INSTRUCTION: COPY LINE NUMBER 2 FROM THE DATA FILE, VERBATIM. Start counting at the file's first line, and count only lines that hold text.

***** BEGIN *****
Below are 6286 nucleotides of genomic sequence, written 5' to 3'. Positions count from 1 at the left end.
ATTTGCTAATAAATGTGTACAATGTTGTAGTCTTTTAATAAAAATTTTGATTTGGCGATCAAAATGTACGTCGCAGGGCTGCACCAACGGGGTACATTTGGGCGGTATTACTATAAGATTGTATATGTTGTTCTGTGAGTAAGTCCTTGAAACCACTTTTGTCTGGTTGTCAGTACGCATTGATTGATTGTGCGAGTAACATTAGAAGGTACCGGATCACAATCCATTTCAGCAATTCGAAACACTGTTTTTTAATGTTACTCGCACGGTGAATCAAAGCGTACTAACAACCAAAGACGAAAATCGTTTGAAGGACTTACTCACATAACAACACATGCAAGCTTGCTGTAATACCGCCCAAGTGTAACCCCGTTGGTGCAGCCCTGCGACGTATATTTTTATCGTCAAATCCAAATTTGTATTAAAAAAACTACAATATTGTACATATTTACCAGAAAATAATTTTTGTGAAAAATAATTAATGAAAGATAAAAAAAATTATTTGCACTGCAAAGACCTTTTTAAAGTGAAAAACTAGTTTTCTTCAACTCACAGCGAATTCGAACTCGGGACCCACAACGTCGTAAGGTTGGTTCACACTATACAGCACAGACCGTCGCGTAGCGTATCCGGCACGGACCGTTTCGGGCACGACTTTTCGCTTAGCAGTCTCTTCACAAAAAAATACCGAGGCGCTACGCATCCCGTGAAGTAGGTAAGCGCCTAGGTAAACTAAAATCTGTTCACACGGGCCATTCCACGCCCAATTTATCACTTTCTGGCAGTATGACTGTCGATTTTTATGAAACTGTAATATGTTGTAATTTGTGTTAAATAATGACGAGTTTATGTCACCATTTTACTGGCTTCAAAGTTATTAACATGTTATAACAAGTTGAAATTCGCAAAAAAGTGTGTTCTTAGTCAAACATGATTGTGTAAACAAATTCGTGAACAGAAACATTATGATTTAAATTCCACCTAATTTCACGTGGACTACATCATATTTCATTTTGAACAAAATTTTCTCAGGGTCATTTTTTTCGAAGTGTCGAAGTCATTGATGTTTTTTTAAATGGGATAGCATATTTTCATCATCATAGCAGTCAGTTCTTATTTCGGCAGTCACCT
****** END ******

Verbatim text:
ATTTGCTAATAAATGTGTACAATGTTGTAGTCTTTTAATAAAAATTTTGATTTGGCGATCAAAATGTACGTCGCAGGGCTGCACCAACGGGGTACATTTGGGCGGTATTACTATAAGATTGTATATGTTGTTCTGTGAGTAAGTCCTTGAAACCACTTTTGTCTGGTTGTCAGTACGCATTGATTGATTGTGCGAGTAACATTAGAAGGTACCGGATCACAATCCATTTCAGCAATTCGAAACACTGTTTTTTAATGTTACTCGCACGGTGAATCAAAGCGTACTAACAACCAAAGACGAAAATCGTTTGAAGGACTTACTCACATAACAACACATGCAAGCTTGCTGTAATACCGCCCAAGTGTAACCCCGTTGGTGCAGCCCTGCGACGTATATTTTTATCGTCAAATCCAAATTTGTATTAAAAAAACTACAATATTGTACATATTTACCAGAAAATAATTTTTGTGAAAAATAATTAATGAAAGATAAAAAAAATTATTTGCACTGCAAAGACCTTTTTAAAGTGAAAAACTAGTTTTCTTCAACTCACAGCGAATTCGAACTCGGGACCCACAACGTCGTAAGGTTGGTTCACACTATACAGCACAGACCGTCGCGTAGCGTATCCGGCACGGACCGTTTCGGGCACGACTTTTCGCTTAGCAGTCTCTTCACAAAAAAATACCGAGGCGCTACGCATCCCGTGAAGTAGGTAAGCGCCTAGGTAAACTAAAATCTGTTCACACGGGCCATTCCACGCCCAATTTATCACTTTCTGGCAGTATGACTGTCGATTTTTATGAAACTGTAATATGTTGTAATTTGTGTTAAATAATGACGAGTTTATGTCACCATTTTACTGGCTTCAAAGTTATTAACATGTTATAACAAGTTGAAATTCGCAAAAAAGTGTGTTCTTAGTCAAACATGATTGTGTAAACAAATTCGTGAACAGAAACATTATGATTTAAATTCCACCTAATTTCACGTGGACTACATCATATTTCATTTTGAACAAAATTTTCTCAGGGTCATTTTTTTCGAAGTGTCGAAGTCATTGATGTTTTTTTAAATGGGATAGCATATTTTCATCATCATAGCAGTCAGTTCTTATTTCGGCAGTCACCT